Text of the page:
About our four-legged companions in Moria, Lesvos, Greece

On Wednesday , September 9, the Reception and Identification Center in Moria burned down completely. The migrants detained there remained on the streets for days without access to basic necessities until they were forced by the police to move to the new -closed- camp of Kara Tepe. One would expect a report from Lesvos Island to refer primarily to the daily violence experienced by the migrants there.

However, there is a need to shed light on another, parallel story that concerns the dozens (estimated at around 70-100) of cats and dogs who until the fire lived with the migrants either inside the KIT or in the so-called “jungle”, the olive groves that extend to the right and left of the official camp.

During this long stay of the migrants in Moria, many dogs and mainly cats found shelter in the facilities. These animals were adopted by the caged inhabitants of Moria, lived with them and shared water, the little food and roof. After the chaos that prevailed during the fire, the evacuation of the area and the forced removal of all migrants from Moria, these animals were violently separated from their human companions. The ban on leaving the Kara Tepe camp no longer allows migrants to look for their pet in the former camp. There is also information that animals were not allowed to enter the new camp from the beginning.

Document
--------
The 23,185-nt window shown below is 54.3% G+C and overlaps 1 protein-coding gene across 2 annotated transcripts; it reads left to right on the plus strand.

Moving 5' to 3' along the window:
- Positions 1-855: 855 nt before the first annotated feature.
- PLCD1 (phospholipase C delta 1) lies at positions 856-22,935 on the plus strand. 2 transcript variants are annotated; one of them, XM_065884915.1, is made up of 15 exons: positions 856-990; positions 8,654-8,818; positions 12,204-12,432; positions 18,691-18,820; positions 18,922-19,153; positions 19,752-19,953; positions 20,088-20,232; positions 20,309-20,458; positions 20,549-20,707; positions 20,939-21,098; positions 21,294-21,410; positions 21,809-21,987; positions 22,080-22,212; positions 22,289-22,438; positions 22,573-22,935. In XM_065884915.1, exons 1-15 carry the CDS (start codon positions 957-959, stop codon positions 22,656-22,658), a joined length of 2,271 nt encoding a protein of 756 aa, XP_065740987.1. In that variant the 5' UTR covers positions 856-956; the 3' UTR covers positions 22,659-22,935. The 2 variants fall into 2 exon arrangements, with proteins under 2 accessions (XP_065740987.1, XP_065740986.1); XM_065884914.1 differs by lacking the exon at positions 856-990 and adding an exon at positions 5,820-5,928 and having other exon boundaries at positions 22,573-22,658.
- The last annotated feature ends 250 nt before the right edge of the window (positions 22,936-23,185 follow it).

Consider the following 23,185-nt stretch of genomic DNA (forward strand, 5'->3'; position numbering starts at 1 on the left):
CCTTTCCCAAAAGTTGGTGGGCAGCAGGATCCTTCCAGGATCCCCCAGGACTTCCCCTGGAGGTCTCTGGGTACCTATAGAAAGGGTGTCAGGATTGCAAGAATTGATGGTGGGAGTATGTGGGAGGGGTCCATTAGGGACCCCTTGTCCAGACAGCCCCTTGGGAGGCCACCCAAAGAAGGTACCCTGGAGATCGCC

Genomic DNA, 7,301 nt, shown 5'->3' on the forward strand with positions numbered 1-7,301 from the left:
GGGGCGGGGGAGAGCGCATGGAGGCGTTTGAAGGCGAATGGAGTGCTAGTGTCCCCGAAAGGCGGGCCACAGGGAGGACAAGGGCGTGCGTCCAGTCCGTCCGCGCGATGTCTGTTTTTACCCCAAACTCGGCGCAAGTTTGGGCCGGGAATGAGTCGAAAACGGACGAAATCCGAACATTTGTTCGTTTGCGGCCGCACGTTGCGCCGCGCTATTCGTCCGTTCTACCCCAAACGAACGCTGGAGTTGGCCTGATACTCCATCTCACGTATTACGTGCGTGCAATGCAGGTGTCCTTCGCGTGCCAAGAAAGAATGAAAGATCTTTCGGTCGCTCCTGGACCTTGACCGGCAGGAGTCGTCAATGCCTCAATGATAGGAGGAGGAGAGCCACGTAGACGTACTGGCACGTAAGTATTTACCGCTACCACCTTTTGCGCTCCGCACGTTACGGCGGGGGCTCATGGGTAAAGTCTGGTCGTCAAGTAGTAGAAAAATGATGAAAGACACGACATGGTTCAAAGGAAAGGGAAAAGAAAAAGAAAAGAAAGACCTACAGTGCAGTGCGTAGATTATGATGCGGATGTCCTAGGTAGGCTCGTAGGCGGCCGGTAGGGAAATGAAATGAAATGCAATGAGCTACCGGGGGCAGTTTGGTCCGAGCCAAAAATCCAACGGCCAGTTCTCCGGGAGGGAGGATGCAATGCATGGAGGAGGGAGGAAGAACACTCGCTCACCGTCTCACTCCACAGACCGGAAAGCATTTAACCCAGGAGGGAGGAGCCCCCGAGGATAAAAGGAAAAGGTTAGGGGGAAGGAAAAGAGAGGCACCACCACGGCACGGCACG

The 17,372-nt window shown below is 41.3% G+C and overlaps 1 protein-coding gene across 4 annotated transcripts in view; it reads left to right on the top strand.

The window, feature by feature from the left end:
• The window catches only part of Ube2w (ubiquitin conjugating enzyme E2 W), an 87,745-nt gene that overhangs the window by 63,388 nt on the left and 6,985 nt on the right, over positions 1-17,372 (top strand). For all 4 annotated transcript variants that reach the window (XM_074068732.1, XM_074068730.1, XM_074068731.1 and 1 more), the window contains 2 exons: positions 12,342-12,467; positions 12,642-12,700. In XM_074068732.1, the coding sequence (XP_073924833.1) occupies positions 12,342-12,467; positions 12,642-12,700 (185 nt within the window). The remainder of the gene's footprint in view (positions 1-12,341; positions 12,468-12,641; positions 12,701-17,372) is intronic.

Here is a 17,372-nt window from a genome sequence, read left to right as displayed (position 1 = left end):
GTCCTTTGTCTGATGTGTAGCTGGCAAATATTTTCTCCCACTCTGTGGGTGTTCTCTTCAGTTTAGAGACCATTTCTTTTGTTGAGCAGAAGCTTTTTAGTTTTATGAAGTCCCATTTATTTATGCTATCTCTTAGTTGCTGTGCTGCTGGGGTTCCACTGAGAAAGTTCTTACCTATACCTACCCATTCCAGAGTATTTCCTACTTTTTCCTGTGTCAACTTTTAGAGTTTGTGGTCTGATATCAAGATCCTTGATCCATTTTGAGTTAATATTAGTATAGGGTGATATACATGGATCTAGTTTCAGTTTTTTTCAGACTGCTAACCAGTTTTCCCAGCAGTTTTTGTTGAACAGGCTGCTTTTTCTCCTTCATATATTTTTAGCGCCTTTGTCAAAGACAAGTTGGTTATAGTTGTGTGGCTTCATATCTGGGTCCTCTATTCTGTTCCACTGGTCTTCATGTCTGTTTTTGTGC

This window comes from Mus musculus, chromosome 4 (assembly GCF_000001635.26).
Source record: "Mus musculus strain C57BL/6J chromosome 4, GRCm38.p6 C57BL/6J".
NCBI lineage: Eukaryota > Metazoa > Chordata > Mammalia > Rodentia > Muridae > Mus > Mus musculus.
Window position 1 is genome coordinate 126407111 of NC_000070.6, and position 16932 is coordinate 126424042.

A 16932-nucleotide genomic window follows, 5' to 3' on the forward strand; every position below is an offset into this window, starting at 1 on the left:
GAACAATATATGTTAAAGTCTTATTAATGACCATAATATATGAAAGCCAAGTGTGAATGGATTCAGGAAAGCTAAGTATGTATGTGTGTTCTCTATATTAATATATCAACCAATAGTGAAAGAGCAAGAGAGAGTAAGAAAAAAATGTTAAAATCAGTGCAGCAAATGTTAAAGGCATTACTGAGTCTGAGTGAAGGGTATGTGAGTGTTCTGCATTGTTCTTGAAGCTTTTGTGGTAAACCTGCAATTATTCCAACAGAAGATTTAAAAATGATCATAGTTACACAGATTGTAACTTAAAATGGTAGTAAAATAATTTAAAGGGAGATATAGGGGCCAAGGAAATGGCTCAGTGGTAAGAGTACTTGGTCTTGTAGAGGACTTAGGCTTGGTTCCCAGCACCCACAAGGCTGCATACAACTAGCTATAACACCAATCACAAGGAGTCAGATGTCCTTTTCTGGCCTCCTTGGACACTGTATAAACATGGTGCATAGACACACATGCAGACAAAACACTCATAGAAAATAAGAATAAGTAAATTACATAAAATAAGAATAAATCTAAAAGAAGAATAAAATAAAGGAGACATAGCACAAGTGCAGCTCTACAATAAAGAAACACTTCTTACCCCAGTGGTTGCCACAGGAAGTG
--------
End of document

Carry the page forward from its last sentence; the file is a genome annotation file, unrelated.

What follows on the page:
Today all these dogs and cats are left without any help, water or food. Many have health problems that either pre-existed or were acquired due to the fire. They are injured or have burns and eye problems. Some are in shock due to the situation they experienced. The sickest of them are treated and temporarily accommodatet in houses by the few people who deal with this part of the general tragedy. The rest wander around fasting and thirsty among the burned leftovers, other dead animals and piles of rotten garbage looking for the people who disappeared overnight.

We would like to find shelter for as many of these animals as we can. The chances of surviving in the remaining hell are few as they are all used to live with humans. It is important to find homes outside and inside Lesvos and people who will take care of them, treat them and love them.
There is need for money for vaccinations, booklets and other formal procedures necessary for their transportation from the hellhole of Moria to Athens. But the key is to find people who will adopt them permanently